Michelle – You are amazing – three so close together! I love the idea of making your daughter a blessing dress as a peace offering. What a beautiful thing to do. Thank you.

    sandra – Wow, I can imagine that must have been difficult to process. Thanks so much for sharing your experience. I love this: ‘babies are a wonderful way to grow a person’.

  13. So beautiful. When I was in the throes of infertility, one of my best friends, very newly married, became pregnant. She was devastated. I felt that I was given divine ability to compartmentalize: to grieve with my friend for her undesired pregnancy, to grieve for myself for my undesired childlessness, without any bitterness. It taught me a lesson about God: rejoicing with the one in his happiness while simultaneously mourning with those who lack, sometimes on flip sides of the same event.

    I love my sweet daughter with everything in me. I was grateful for every day of pregnancy. I treasured holding her in the wee hours. But I recognize the validity of the pain of others in similar situations to mine, and I know that things can quickly change and I may find myself on the flip side next time. So I hold tight to joy without apology while it is mine and love others the best I know how. So when the time comes that I need compassion, I hope I will find an outstretched hand.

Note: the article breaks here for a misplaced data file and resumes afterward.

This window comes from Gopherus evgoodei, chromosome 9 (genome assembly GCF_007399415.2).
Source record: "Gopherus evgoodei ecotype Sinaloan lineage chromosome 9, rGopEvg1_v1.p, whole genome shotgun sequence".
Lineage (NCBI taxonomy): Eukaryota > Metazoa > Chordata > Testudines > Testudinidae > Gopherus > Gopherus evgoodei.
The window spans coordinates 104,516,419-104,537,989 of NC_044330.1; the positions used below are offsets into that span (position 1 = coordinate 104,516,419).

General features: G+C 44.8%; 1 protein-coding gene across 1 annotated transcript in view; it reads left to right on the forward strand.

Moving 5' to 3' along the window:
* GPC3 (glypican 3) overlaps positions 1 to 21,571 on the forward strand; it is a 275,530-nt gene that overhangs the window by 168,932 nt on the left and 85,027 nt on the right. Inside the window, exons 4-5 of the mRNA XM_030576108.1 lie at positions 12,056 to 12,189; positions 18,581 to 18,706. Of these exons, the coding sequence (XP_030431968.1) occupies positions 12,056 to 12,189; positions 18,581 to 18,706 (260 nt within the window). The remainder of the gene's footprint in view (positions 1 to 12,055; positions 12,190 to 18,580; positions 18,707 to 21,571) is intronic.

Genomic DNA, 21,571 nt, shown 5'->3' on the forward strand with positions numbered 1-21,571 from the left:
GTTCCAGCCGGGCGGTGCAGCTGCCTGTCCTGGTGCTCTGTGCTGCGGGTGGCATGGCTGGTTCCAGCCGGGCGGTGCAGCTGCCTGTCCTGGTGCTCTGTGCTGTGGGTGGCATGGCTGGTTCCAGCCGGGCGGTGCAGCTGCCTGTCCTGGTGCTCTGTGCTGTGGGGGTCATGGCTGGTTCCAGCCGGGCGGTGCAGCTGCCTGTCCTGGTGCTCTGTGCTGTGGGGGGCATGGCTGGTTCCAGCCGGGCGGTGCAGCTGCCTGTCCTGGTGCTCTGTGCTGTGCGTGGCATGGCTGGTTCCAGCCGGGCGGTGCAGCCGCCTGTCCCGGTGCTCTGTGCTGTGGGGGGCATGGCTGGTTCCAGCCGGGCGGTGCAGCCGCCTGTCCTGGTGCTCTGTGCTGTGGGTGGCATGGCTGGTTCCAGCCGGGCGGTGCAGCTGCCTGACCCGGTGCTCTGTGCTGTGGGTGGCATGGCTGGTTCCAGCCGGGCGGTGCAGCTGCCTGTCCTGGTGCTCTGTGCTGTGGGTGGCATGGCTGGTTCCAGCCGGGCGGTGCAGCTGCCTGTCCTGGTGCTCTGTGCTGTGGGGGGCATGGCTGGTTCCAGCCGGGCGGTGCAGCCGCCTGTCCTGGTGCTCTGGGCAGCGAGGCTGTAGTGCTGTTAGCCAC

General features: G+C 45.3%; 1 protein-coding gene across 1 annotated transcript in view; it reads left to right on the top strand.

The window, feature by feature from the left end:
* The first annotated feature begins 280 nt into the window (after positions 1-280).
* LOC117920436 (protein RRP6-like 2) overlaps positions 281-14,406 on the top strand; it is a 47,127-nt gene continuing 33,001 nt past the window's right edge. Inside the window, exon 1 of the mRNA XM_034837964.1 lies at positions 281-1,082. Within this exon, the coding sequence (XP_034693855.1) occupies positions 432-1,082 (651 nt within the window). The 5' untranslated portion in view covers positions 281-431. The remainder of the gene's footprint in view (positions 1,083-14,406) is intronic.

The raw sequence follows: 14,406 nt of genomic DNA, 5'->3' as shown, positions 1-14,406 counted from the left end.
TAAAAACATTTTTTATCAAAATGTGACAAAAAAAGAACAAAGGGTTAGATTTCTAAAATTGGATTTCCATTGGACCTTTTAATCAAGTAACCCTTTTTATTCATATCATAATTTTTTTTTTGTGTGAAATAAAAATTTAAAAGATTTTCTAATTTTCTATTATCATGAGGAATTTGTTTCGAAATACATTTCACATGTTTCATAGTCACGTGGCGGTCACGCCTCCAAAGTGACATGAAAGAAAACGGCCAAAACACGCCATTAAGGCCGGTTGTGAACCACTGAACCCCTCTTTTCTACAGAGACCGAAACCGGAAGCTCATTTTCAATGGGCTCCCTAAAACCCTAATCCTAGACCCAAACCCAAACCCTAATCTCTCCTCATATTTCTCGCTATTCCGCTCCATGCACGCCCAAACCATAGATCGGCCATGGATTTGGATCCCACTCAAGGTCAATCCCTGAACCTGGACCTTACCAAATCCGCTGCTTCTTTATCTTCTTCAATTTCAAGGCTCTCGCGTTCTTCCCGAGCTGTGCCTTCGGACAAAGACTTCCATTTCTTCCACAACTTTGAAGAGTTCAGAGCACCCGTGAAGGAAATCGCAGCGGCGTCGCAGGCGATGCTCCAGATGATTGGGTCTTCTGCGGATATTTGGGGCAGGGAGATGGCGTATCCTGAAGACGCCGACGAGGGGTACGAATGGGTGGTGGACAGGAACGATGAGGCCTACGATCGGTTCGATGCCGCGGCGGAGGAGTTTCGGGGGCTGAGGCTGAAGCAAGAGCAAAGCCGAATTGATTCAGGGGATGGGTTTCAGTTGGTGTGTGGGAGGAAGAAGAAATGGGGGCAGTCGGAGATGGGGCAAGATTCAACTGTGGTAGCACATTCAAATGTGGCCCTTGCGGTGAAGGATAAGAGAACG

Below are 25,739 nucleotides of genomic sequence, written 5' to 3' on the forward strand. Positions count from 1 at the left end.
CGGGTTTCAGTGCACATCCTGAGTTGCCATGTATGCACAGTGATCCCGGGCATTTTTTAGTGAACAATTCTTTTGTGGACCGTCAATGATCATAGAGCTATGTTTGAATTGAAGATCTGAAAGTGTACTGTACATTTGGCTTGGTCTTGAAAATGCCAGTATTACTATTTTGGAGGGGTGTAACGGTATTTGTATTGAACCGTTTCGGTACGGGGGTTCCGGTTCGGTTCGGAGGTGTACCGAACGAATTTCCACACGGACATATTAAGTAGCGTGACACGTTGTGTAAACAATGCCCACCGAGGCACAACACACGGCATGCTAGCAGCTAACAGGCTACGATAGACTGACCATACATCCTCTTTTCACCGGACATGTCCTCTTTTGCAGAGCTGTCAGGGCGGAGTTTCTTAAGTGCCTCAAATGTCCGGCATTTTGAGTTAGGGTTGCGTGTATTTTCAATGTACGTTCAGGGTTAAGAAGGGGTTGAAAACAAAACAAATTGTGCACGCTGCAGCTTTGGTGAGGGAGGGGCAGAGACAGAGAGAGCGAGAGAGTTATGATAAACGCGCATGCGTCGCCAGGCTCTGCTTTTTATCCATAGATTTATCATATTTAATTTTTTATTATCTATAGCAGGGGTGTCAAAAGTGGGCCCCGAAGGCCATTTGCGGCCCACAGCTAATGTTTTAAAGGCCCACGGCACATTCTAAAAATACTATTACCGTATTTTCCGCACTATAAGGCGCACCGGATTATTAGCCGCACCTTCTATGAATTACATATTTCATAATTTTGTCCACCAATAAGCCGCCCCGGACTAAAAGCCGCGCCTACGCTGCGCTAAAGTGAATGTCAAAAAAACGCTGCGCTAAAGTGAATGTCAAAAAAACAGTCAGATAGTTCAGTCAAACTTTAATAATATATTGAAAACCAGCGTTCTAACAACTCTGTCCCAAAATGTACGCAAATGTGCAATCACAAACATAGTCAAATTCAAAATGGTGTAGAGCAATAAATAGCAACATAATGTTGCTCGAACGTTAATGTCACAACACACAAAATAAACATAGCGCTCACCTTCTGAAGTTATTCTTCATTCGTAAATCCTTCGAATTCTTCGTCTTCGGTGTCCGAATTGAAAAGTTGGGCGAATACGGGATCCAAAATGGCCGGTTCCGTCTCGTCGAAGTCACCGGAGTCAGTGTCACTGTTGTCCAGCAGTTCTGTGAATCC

14. Thank you for these beautiful words. I had a hard first pregnancy emotionally as well and I felt like there was something wrong with me. Was I the only one not to be excited about a (even planned!) new baby? It was only through a priesthood blessing that I felt that exact same love and peace that you describe. I feel lucky, not all get to have the change in feeling be that immediate.

    And that love that we feel for our little ones?-I think that is something that we inherit from the divine and I think all of it have it within us. Really-thanks for sharing. So lovely.

  15. After having 3 girls, I cried when I found out our fourth was also a girl. Then I felt really guilty for similar reasons to the ones you’ve expressed. It was hard to reconcile happiness with disappointment, but I just let myself have time to work through the feelings, knowing that I would love her just as much as the others.

    Then the same thing happened to my sister and we were able to talk about our guilt and disappointment and reassure each other that it was okay. The best part was each of us knowing that someone else knew what we were going through!

    Now that little one is 4 months old and she’s the happiest, giggliest baby. Of course I adore her.